For sister cities Brownsville, Texas, and Matamoros, Mexico, the Charro Days Fiesta offers a chance to celebrate a long-standing friendship.

By Zoe Denenberg
February 21, 2020
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Martin Buitron Photography

For 2 weeks each February, Texas’s Rio Grande Valley lights up in celebration of Mexican-American unity and culture. The historic Charro Days Fiesta, which began in 1938, honors the friendship between Brownsville, a town at the southmost point of Texas’s Rio Grande Valley, and Matamoros, its sister city in Mexico. The historic festival marks the continued cooperation between the twin Rio Grande cities which, although separated by national borders, are bound by shared traditions and culture.

The Charro Days Fiesta was originally “born to lift community spirits” during the difficult times of the Great Depression; inspired by Brownsville’s unique location on the border with Mexico, the residents came together to plan a fiesta unlike anything else in the country. “Horse-drawn, hand-made floats processed through downtown Brownsville in those early years, with marching bands from Mexico, soldiers from old Fort Brown and children from area schools dressed as charros and chinas,” writes the Charro Days committee.

Over 80 years later, many of these traditions remain intact at the storied Charro Days fiesta, which still begins with a Mexican grito, a joyous cry to mark the start of a celebration. In years past, revelers could move across the Gateway International Bridge, which links Brownsville and Matamoros; today, the celebration still begins with a friendship ceremony, called “Hands Across the Bridge,” in which the mayors of Brownsville and Matamoros both speak, exchange gifts, and affirm their long-standing friendship.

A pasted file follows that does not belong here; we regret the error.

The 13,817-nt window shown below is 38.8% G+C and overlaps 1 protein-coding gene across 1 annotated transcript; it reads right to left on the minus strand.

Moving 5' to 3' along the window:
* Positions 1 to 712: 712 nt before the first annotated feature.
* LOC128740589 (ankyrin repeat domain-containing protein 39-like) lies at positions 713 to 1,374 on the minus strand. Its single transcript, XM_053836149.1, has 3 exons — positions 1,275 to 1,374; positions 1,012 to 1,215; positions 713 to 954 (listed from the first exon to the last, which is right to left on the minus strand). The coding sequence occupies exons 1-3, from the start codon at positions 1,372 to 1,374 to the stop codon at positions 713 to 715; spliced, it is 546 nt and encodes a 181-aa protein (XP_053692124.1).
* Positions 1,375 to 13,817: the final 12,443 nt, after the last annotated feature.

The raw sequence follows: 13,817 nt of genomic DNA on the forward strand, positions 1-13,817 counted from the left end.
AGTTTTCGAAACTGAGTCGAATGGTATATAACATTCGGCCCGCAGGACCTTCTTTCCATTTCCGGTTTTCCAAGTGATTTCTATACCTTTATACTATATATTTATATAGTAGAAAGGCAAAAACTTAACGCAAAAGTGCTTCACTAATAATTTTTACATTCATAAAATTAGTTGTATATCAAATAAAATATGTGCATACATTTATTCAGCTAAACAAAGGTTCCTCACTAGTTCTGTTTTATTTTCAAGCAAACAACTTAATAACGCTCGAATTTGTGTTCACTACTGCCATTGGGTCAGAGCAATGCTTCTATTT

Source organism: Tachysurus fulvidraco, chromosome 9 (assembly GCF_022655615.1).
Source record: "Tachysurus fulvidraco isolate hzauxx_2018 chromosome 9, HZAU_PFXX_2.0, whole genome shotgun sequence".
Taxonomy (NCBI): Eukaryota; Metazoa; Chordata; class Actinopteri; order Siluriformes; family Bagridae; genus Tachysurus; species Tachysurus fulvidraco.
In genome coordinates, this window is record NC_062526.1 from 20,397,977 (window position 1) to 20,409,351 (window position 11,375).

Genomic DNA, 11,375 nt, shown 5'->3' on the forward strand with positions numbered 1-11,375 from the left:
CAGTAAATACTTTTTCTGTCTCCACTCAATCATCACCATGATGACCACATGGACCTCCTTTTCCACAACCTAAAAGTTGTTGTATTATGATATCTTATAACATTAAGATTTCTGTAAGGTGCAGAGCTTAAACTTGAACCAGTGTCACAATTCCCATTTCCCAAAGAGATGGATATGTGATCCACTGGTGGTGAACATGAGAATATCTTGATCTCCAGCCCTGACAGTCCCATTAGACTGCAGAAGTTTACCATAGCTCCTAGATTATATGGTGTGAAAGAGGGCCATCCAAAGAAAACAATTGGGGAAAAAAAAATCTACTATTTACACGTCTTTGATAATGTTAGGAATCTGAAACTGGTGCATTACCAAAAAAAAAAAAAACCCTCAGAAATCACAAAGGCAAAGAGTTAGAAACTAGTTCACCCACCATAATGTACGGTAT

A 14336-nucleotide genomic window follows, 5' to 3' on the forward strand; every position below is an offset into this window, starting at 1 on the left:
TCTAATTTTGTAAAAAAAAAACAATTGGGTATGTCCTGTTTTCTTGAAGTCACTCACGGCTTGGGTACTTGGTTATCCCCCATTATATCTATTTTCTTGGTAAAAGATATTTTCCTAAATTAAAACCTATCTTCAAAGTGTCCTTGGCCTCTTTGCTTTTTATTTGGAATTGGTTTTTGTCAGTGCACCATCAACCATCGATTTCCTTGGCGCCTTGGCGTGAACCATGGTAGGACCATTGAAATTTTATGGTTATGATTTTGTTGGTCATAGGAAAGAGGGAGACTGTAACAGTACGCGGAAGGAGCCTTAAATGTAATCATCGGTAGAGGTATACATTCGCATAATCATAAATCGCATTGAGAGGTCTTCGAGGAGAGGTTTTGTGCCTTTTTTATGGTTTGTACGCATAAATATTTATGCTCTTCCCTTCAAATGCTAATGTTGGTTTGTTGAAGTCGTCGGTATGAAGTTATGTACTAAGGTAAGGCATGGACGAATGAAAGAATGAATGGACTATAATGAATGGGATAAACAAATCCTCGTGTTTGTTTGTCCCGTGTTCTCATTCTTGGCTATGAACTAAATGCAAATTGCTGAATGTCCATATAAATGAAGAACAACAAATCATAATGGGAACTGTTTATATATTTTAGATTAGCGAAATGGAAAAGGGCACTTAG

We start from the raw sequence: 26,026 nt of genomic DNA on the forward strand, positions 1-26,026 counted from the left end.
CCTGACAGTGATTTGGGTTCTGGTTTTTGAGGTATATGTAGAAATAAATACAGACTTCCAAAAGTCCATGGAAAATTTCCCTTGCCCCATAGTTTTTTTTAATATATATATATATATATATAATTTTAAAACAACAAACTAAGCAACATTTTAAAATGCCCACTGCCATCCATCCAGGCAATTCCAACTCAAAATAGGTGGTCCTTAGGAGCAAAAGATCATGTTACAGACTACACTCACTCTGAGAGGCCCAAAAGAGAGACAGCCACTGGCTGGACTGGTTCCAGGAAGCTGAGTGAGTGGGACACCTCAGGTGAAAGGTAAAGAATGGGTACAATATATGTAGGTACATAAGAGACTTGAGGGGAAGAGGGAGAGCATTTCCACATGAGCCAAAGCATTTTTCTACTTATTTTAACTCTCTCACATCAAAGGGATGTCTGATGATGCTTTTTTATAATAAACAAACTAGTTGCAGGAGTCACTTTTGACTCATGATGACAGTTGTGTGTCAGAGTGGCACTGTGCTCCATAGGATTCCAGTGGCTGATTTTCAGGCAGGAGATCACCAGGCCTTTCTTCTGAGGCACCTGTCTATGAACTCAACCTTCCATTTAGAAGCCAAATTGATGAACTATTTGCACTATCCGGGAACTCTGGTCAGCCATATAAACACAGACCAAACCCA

This year, the fiesta, which runs from February 22 to March 8, celebrates its 83rd anniversary—and it has only grown since that first parade. Now, the lineup of festivities draws thousands—costume balls, parades, carnivals, street dances, and fireworks are staples of the modern fiesta.

Left: Photo: Martin Buitron Photography
Right: Photo: Martin Buitron Photography

One highlight is the Baile Del Sol, the official kick-off event with folkloric street dancing, food, and live music. Brownsville students spend the weeks leading up to the festival rehearsing dances that they perform in vibrant costumes. According to the Brownsville Herald, “Many of the students’ parents are recent immigrants from Mexico, and the performance is an opportunity to connect them with their families’ background.”

The celebration is named after the charro—a traditional Mexican horseman—and channels the jovial spirit of these original cowboys. Many revelers still dress in the fashion of the festival’s namesake charros, who wore ruffled shirts and silver accents; women will don the China Poblana, a colorful Mexican frock complete with elaborate embroidery and voluminous skirts.

Martin Buitron Photography

From the festival’s inception, the organizers have remained committed to celebrating local community and culture. Each year, the Mr. Amigo Association—created by members of the Brownsville Chamber of Commerce in 1964—crowns a Mexican citizen as “Mr. Amigo,” a Hispanic role model who displays personal and professional excellence. The award promotes bi-national cooperation and unity, recognizing national and international leaders like former President of Mexico Miguel Alemán Valdés.

The festival has even drawn some notable guests, including then-senator Barack Obama in 2008, who spoke on his journey with faith and sampled the local fare at the festival’s Sombrero Fest.

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So if you find yourself in the Rio Grande Valley come February 22, don't miss this vibrant celebration of Tex-Mex culture.